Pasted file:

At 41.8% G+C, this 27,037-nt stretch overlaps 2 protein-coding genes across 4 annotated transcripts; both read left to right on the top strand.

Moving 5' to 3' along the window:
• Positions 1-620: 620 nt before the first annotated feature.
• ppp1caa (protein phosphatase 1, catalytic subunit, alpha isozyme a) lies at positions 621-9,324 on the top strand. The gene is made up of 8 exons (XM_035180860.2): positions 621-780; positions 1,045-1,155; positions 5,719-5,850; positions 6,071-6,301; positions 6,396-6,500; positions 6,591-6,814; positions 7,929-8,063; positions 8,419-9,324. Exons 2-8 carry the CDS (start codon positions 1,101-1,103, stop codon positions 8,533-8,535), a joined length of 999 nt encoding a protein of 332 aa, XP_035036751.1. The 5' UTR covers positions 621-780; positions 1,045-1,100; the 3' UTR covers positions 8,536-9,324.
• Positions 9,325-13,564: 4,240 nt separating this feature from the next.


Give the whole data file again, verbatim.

At 41.8% G+C, this 27,037-nt stretch overlaps 2 protein-coding genes across 4 annotated transcripts; both read left to right on the top strand.

Moving 5' to 3' along the window:
• Positions 1-620: 620 nt before the first annotated feature.
• ppp1caa (protein phosphatase 1, catalytic subunit, alpha isozyme a) lies at positions 621-9,324 on the top strand. The gene is made up of 8 exons (XM_035180860.2): positions 621-780; positions 1,045-1,155; positions 5,719-5,850; positions 6,071-6,301; positions 6,396-6,500; positions 6,591-6,814; positions 7,929-8,063; positions 8,419-9,324. Exons 2-8 carry the CDS (start codon positions 1,101-1,103, stop codon positions 8,533-8,535), a joined length of 999 nt encoding a protein of 332 aa, XP_035036751.1. The 5' UTR covers positions 621-780; positions 1,045-1,100; the 3' UTR covers positions 8,536-9,324.
• Positions 9,325-13,564: 4,240 nt separating this feature from the next.